An example of canang sari. It's a small woven palm-leaf basket. There appear to be variations in what can be placed inside. I have even seen small sweets added to the contents. Traditionally there is betel leaf, betel nuts, lime and tobacco. Flowers are also added along with incense.
All festivals have to be acknowledged and celebrated, too. We missed a big festival by about a week when families take long lengths of bamboo (I think) and tie the ends over so a small eye is formed. These are placed all down the roads from every house and make a beautiful display.
While giving citizens a handy get-out-of-tax-free card can't be doing the government much good, it does wonders for keeping the culture alive. With capitalism working to change the economic mindset of the people, spurred on by tourism industry, culture suffers. Keeping Having both costs would pressure some to abandon tradition. The government has made one mandatory, but given each household the option of choosing which one for themselves.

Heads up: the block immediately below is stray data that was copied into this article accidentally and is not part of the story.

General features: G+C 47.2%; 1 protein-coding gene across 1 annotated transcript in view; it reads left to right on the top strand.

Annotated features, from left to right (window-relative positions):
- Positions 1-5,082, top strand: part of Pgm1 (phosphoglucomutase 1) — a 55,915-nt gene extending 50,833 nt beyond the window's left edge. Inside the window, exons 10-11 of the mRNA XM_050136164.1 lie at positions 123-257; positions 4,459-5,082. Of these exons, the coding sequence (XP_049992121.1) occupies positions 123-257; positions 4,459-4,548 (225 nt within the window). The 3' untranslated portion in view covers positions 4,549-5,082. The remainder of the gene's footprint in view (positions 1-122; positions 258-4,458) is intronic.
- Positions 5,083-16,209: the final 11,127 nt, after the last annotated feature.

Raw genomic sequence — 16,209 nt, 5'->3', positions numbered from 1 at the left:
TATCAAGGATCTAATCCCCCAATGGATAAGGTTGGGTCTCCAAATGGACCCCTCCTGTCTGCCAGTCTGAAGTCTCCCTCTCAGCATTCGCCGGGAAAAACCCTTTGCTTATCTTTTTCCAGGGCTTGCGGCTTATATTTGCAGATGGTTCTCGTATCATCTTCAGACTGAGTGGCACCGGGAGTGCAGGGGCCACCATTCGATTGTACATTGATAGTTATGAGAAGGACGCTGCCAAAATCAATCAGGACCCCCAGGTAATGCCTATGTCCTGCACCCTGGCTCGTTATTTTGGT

The traditions and culture of Bali give us beautiful murals and architecture like this as common appearances on everyday walls, doors and other surfaces.
Tourism and commerce can also have its upsides and the people of Bali are learning to use it effectively. At this coffee shop flowers have been left out in a pattern forming the word love, calling on both romantic and lost souls (the latter category being largely made up of middle-aged, Julia Roberts impersonating ladies). They are drawn to the flowers and often snap a picture. Then they notice something else.
There is a notice next to them on the table. It mentions a free biscuit to any who instagram a picture of their "love flowers" along with a certain hashtag. It draws people in, it makes them thankful (as indeed the notice hints at by first thanking them) and will often lead to sales as well as publicity.